Discussion in 'Animals and Wildlife' started by Rob MacKillop, Mar 21, 2021.

  1. Rob MacKillop

    Rob MacKillop Edinburgh Correspondent

    “Black was the without eye
    Black the within tongue
    Black was the heart
    Black the liver, black the lungs
    Unable to suck in light
    Black the blood in its loud tunnel
    Black the bowels packed in furnace
    Black too the muscles
    Striving to pull out into the light
    Black the nerves, black the brain
    With its tombed visions
    Black also the soul, the huge stammer
    Of the cry that, swelling, could not
    Pronounce its sun.”

    ― Ted Hughes, Crow: From the Life and Songs of the Crow




    crow nests.jpg

    This crow instantly reminded me of Ted Hughes' magnificent if difficult poem. We walk by the crows rookery (last image) most days. There is nothing like the cragged squawk of a crow protecting its nest, cutting the air like a black knife.

    Q2M and yellow filter.
  2. Pete Askew

    Pete Askew Admin

    Excellent stuff, Rob and nice idea to set the poem against the images. Strangely today my Amazon recommendation was the collected works of Ted Hughes!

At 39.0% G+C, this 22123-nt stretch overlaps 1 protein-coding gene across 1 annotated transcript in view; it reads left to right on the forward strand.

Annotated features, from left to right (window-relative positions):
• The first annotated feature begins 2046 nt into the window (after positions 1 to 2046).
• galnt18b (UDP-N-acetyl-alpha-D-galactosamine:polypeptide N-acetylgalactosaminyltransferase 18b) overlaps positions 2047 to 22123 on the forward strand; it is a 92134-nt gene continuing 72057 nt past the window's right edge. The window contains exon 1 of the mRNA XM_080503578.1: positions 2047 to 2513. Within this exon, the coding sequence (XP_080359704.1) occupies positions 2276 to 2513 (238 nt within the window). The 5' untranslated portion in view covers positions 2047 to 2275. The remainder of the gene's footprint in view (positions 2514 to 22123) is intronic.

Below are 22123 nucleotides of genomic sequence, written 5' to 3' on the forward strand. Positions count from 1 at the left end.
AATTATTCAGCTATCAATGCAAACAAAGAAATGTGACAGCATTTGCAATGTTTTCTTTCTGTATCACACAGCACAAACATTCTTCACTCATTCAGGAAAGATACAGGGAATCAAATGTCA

I think my favourite of the set is the second. It looks more of a guardian of the path in that.
    Rob MacKillop likes this.
  3. Rob MacKillop

    Rob MacKillop Edinburgh Correspondent

    Yes, it does, I agree. But with the first I was imagining you (dear reader) scrolling down the page, then seeing the crow. I like the trees in the first too. But, yes, definitely more on guard in the second.
  4. Pete Askew

    Pete Askew Admin

    Yes, it works well in that way. I enjoyed re-reading the poem too.
  5. Dave Farnes

    Dave Farnes Well-Known Member

    A fine set, that go with the poem very well. The way the crow perches amongst the wonderful tangle of branches reminds me of a spider in its web.
    Rob MacKillop and Pete Askew like this.
  6. Rob MacKillop

    Rob MacKillop Edinburgh Correspondent

    Indeed! Good analogy. He's in his domain, while I wasn't in mine. But I don't want to be called out for being sexist: it might be a she, or even a they.

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